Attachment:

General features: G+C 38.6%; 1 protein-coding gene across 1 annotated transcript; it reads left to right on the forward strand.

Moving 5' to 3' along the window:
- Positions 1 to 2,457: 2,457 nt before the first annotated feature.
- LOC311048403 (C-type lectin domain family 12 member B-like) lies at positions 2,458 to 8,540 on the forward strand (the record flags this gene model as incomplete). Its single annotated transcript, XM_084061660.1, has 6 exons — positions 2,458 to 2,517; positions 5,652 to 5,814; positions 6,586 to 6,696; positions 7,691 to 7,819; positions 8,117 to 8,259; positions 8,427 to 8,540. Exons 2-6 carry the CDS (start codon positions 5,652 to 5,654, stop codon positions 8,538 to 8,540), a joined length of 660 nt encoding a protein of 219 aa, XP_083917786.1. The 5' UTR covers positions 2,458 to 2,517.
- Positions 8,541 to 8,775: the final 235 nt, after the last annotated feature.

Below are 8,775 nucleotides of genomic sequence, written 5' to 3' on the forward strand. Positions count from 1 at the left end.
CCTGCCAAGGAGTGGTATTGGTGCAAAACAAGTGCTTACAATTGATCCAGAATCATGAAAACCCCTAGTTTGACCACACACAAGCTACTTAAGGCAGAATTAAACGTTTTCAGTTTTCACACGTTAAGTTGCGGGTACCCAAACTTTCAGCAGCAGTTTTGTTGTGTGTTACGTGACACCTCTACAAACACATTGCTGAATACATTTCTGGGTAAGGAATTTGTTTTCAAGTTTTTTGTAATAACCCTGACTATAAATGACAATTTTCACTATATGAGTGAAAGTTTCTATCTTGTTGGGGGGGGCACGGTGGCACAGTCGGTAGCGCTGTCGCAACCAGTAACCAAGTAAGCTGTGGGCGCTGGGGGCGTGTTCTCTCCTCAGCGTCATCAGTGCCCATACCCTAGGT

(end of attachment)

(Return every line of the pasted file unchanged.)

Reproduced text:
General features: G+C 38.6%; 1 protein-coding gene across 1 annotated transcript; it reads left to right on the forward strand.

Moving 5' to 3' along the window:
- Positions 1 to 2,457: 2,457 nt before the first annotated feature.
- LOC311048403 (C-type lectin domain family 12 member B-like) lies at positions 2,458 to 8,540 on the forward strand (the record flags this gene model as incomplete). Its single annotated transcript, XM_084061660.1, has 6 exons — positions 2,458 to 2,517; positions 5,652 to 5,814; positions 6,586 to 6,696; positions 7,691 to 7,819; positions 8,117 to 8,259; positions 8,427 to 8,540. Exons 2-6 carry the CDS (start codon positions 5,652 to 5,654, stop codon positions 8,538 to 8,540), a joined length of 660 nt encoding a protein of 219 aa, XP_083917786.1. The 5' UTR covers positions 2,458 to 2,517.
- Positions 8,541 to 8,775: the final 235 nt, after the last annotated feature.

Below are 8,775 nucleotides of genomic sequence, written 5' to 3' on the forward strand. Positions count from 1 at the left end.
CCTGCCAAGGAGTGGTATTGGTGCAAAACAAGTGCTTACAATTGATCCAGAATCATGAAAACCCCTAGTTTGACCACACACAAGCTACTTAAGGCAGAATTAAACGTTTTCAGTTTTCACACGTTAAGTTGCGGGTACCCAAACTTTCAGCAGCAGTTTTGTTGTGTGTTACGTGACACCTCTACAAACACATTGCTGAATACATTTCTGGGTAAGGAATTTGTTTTCAAGTTTTTTGTAATAACCCTGACTATAAATGACAATTTTCACTATATGAGTGAAAGTTTCTATCTTGTTGGGGGGGGCACGGTGGCACAGTCGGTAGCGCTGTCGCAACCAGTAACCAAGTAAGCTGTGGGCGCTGGGGGCGTGTTCTCTCCTCAGCGTCATCAGTGCCCATACCCTAGGT